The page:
Tailor your request to align with their interests and capacity, and be prepared to provide detailed information about how their contribution will make a difference.

This will have to be an entire presentation, coupled with possible visits to the place where the impact is being felt and interviews with their aid recipients. 


After securing a major gift, express gratitude and provide ongoing communication to nurture the donor relationship. 

Crafting the perfect donor stewardship plan might involve providing regular updates on the impact of their gift, inviting them to exclusive events or opportunities, and recognizing their generosity publicly or privately.

Ideas to make this happen include hosting donor appreciation events, sending personalized thank-you notes, or creating personalized impact reports to demonstrate the outcomes of their support.

The key here is to continuously assess and manage your major donor pipeline to ensure a steady flow of prospects moving through the cultivation process. 

Review your prospect pool regularly, track interactions and progress with each prospect, and adjust your strategies to optimize donor engagement and retention.

Read More: Five strategies for engaging your major donors 

Resources to build a strong donor pipeline

You can effectively attract, cultivate, and retain donors by leveraging these resources and adopting a proactive approach to donor pipeline development. You will need everything from effective software to metrics to networking. 

Here’s a list of questions you need to consider: 

  • Which is the right software & database for you?
  • What is donor stewardship?
  • How do you identify major donors in your donor database?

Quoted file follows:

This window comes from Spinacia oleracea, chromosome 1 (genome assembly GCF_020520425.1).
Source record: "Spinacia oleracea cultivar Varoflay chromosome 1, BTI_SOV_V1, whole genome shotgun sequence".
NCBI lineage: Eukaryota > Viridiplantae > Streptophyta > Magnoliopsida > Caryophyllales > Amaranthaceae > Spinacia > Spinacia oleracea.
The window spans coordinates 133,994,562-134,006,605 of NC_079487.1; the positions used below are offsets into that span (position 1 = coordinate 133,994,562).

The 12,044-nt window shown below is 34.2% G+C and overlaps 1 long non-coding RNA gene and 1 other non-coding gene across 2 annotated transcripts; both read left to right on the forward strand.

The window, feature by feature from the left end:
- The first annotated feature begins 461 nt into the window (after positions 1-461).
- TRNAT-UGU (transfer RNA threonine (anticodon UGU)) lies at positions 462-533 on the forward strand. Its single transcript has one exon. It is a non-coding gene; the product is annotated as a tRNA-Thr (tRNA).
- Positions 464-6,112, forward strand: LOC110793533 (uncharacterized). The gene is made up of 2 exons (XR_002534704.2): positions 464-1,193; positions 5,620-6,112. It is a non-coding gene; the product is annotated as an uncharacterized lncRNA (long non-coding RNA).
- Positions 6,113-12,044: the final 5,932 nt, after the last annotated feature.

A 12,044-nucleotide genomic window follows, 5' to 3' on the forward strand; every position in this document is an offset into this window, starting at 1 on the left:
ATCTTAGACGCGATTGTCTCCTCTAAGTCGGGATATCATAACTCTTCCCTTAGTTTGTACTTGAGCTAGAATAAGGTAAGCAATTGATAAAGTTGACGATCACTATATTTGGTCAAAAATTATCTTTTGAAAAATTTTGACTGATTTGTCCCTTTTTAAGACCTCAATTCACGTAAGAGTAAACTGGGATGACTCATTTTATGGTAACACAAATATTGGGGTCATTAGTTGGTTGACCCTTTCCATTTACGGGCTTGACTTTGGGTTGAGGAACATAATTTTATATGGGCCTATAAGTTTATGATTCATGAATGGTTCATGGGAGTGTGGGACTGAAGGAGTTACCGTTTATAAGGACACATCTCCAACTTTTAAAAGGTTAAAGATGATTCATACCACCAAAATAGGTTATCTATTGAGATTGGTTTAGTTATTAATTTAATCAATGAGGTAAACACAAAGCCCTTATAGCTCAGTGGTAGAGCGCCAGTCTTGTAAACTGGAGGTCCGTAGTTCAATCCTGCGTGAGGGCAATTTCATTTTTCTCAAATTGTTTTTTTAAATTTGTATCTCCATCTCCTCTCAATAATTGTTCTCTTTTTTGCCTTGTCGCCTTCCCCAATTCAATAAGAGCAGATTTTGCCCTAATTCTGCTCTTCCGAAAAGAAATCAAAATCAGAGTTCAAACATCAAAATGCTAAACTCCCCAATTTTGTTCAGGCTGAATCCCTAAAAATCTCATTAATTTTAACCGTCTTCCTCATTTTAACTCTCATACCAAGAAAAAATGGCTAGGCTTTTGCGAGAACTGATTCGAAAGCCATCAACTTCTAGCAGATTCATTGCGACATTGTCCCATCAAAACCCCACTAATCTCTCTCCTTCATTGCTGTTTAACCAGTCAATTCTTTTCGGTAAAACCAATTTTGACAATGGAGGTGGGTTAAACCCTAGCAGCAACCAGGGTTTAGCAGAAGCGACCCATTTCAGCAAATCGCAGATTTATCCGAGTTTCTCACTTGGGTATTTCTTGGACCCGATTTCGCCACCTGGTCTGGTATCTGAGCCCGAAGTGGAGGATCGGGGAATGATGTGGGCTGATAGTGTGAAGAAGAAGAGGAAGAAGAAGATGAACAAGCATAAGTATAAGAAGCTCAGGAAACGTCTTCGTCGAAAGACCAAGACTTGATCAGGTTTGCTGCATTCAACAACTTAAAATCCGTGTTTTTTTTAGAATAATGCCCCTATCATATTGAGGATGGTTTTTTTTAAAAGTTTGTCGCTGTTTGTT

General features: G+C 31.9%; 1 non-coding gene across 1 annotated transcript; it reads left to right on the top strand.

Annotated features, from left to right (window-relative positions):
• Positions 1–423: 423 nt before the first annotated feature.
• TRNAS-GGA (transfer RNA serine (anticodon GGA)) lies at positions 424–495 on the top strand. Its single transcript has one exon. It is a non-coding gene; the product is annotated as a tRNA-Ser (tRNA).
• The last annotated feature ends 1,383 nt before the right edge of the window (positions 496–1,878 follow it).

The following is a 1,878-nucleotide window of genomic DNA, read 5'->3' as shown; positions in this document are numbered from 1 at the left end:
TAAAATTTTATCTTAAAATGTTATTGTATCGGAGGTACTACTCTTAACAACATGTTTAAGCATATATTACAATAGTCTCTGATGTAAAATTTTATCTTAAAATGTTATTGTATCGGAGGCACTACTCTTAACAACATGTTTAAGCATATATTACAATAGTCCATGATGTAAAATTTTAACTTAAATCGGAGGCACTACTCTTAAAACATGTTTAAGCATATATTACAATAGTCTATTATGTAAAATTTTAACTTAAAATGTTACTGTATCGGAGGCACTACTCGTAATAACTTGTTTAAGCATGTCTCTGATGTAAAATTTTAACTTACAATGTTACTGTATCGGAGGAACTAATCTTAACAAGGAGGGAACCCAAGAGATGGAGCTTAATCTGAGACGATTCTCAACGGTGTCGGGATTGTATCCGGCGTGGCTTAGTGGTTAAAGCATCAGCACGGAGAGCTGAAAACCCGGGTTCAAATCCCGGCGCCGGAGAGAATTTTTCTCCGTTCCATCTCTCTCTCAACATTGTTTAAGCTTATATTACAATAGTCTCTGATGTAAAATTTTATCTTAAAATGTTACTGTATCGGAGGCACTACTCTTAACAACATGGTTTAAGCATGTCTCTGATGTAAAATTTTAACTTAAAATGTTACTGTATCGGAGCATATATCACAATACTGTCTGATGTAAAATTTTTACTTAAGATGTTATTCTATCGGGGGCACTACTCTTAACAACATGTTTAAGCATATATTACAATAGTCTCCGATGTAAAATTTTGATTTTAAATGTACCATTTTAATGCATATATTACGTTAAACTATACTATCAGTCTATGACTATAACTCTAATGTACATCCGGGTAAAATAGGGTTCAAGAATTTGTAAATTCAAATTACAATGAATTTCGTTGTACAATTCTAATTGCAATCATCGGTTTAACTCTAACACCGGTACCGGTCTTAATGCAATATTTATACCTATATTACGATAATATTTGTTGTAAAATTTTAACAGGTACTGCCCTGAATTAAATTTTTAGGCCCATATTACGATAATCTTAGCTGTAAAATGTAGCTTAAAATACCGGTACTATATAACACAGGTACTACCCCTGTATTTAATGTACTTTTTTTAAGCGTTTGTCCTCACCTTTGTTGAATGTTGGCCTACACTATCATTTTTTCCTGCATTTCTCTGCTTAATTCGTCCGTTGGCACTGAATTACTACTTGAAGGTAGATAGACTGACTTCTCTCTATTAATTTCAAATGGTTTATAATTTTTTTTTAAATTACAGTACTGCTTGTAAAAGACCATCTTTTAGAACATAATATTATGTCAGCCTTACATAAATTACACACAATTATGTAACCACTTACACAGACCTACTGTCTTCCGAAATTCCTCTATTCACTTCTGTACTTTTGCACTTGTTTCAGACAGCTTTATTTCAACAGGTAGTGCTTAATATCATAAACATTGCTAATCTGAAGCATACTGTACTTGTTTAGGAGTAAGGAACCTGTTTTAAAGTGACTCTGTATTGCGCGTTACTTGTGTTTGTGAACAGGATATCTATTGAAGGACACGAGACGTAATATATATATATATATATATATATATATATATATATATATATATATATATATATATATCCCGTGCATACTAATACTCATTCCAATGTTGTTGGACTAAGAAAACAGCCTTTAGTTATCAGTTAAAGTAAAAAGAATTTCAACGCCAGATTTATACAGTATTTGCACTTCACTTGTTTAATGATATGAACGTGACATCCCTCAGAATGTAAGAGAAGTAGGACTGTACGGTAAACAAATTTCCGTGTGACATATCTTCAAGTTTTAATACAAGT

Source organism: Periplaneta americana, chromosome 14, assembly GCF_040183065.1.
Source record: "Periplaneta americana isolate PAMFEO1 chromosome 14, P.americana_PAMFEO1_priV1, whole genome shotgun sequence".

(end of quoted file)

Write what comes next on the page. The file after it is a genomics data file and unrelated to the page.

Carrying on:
• What is the donor pyramid & levels of engagement?
  • Donor database best practices

Buying the right software & database

Invest in fundraising software or customer relationship management (CRM) systems specifically designed for nonprofits. These tools can help you track donor interactions, manage relationships, segment your donor database, and streamline communication efforts.

You also need the metrics software provides to measure key performance indicators such as donor retention rates, gift conversion rates, and average gift size.

Also, utilize prospect research tools and databases to identify potential donors who are willing and able to support your organization. 

Some examples of such research tools include WealthEngine, DonorSearch, or iWave – all of which provide valuable insights into individuals’ wealth, philanthropic history, and giving patterns.

Be open-minded about the power of software. For example, you can develop scoring algorithms or segmentation models based on factors such as giving history, wealth indicators, engagement level, and demographic characteristics to prioritize prospects for major gift cultivation. This will help you sort your existing donors or future prospects. 

What is donor stewardship?

Donor stewardship is the process of building and maintaining strong relationships with donors to ensure their continued engagement, satisfaction, and support for your organization’s mission. It goes beyond simply thanking donors for their contributions; it involves ongoing communication, recognition, and personalized engagement efforts. 

For example, this includes involving donors in the organization’s activities and decision-making processes and offering opportunities for participation and input to foster a sense of ownership and belonging.

A breakdown of donor stewardship includes:

Acknowledgment: Expressing appreciation for donors‘ generosity through personalized thank-you messages, letters, calls, or acknowledgments in publications and communications. Timely expressions of gratitude can strengthen the donor’s connection to your organization and make them feel valued and appreciated.

The Sustainable Giving Report found that over 80% of donors would likely make a second gift after receiving a personalized acknowledgment.

Impact Reporting: Keeping the donors informed about the impact of their contributions by providing regular impact reports on how their support is making a difference. This includes success stories, testimonials, and quantifiable outcomes to demonstrate the tangible results of their investment in your organization’s mission.